I just read my rental agreement carefully and I found some bad terms. The security deposit term in my rental agreement said:

"No interest will be paid on this money (security deposit) and in no case will it be applied to back or future rent. It will be held intact by Landlord until at least thirty working days after Tenants have vacated the property. ... This deposit money minus any necessary charges for missing/dead light bulbs, repairs, cleaning, etc., will be returned to Tenant with a written explanation of deductions, within 60 days after they have vacated the property".

But the laws said 1) there should be interest on the security deposit; 2) the landlord should give the itemized list of damages and return the deposit within 30 days (not working days).

Which should the landlord obey, the law or the agreement? Or is there any law said "unless the landlord and tenants got into agreement" to make the agreement legal?

Also, I did not receive the receipt of my deposit from my landlord, so I assume I can ask my deposit back. But can I get my deposit back even after the lease ended (I really doubt about whether the landlord will return my deposit, but it will be bad to do it when I still lived in the house with the landlord)?


2 Answers 2


The terms of the lease are fairly illegal. The relevant statute is here. A security deposit must be deposited in a separate account (1e), a signed receipt must be given upon receipt of the deposit (2b), the deposit must go in an interest-bearing account with a receipt showing name and location of bank and account number provided within 30 days (3a), also note that "Failure to comply with this paragraph shall entitle the tenant to immediate return of the security deposit". Subsection 4 requires returning the deposit within 30 days (not "waiting at least 30 days", much less 30 working days), minus deductions for damage, specified under 4(iii) as damage excluding normal wear and tear (light bulbs burning out). This does not include cleaning. and "No deduction may be made from the security deposit for any purpose other than those set forth in this section".

Subsection 6 says:

The lessor shall forfeit his right to retain any portion of the security deposit for any reason, or, in any action by a tenant to recover a security deposit, to counterclaim for any damage to the premises...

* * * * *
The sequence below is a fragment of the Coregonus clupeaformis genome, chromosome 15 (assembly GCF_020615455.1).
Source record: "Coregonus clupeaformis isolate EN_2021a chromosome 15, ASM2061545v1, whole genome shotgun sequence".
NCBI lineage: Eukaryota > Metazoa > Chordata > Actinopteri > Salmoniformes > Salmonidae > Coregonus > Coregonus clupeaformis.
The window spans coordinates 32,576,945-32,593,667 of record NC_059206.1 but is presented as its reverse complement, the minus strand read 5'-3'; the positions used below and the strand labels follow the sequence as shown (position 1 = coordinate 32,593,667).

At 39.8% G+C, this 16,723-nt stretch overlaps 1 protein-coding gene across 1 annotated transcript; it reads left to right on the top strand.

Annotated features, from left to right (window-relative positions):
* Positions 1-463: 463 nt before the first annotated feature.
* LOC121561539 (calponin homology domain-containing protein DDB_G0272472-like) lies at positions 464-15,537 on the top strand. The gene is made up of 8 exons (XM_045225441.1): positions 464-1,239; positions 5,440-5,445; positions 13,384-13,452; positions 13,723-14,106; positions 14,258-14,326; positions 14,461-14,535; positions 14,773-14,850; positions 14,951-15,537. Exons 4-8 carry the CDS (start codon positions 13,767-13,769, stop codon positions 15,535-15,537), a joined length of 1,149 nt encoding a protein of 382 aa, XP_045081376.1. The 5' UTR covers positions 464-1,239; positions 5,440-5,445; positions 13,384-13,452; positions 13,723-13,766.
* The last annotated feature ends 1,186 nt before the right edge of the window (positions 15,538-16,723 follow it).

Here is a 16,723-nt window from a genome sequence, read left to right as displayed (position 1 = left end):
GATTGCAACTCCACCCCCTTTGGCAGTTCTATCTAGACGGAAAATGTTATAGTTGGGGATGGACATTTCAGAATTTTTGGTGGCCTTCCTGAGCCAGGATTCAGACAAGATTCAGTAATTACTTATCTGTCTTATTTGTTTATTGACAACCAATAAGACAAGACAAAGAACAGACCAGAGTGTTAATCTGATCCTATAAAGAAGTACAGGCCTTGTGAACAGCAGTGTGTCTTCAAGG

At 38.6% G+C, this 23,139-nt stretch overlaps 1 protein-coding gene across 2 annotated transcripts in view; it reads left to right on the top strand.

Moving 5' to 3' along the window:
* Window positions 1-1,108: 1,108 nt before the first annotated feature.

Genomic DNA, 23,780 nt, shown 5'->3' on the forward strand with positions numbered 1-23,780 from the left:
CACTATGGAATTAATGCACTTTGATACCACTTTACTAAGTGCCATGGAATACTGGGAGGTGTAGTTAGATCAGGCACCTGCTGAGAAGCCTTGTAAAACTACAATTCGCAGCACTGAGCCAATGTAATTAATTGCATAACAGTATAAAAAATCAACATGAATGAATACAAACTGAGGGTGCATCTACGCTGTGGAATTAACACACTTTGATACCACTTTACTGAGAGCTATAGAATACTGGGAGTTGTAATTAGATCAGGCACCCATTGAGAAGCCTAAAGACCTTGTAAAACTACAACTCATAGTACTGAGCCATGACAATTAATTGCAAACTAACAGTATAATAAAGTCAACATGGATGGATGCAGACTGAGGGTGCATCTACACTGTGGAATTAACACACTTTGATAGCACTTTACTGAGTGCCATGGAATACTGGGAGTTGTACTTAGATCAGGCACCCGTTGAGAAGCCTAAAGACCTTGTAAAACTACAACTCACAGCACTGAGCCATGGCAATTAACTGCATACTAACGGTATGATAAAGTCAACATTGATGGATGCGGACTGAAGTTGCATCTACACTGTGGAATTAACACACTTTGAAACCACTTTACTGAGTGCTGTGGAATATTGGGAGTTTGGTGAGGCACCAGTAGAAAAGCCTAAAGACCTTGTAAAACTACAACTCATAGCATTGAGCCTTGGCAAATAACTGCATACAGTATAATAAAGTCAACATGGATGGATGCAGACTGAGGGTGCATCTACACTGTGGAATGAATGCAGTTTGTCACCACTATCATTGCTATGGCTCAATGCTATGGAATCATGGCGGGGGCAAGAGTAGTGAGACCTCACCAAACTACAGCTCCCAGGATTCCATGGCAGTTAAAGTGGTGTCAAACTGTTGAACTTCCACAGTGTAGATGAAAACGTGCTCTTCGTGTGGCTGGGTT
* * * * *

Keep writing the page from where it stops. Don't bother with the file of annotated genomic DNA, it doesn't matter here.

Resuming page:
and the conditions triggering that forfeiture include under (6a) failing to deposit the funds per (3), or (6c)

uses in any lease signed by the tenant any provision which conflicts with any provision of this section and attempts to enforce such provision or attempts to obtain from the tenant or prospective tenant a waiver of any provision of this section

which may be the case here and (6e)

fails to return to the tenant the security deposit or balance thereof to which the tenant is entitled after deducting therefrom any sums in accordance with the provisions of this section, together with any interest thereon, within thirty days after termination of the tenancy.

("within" means "after N days or less").

Subsection 7 states that

If the lessor or his agent fails to comply with clauses (a), (d), or (e) of subsection 6, the tenant shall be awarded damages in an amount equal to three times the amount of such security deposit or balance thereof to which the tenant is entitled plus interest at the rate of five per cent from the date when such payment became due, together with court costs and reasonable attorney's fees.

And subsection (8) statutorily states DaleM's point about contract terms not being above the law:

Any provision of a lease which conflicts with any provision of this section and any waiver by a tenant or prospective tenant of any provision of this section shall be deemed to be against public policy and therefore void and unenforceable.

It would be interesting to see if the Massachusetts courts interpret this as being an automatic severability clause.


Security deposit law in Massachussets seems to be one of those cases where professional legal advice is virtually mandatory. Subsection 3a says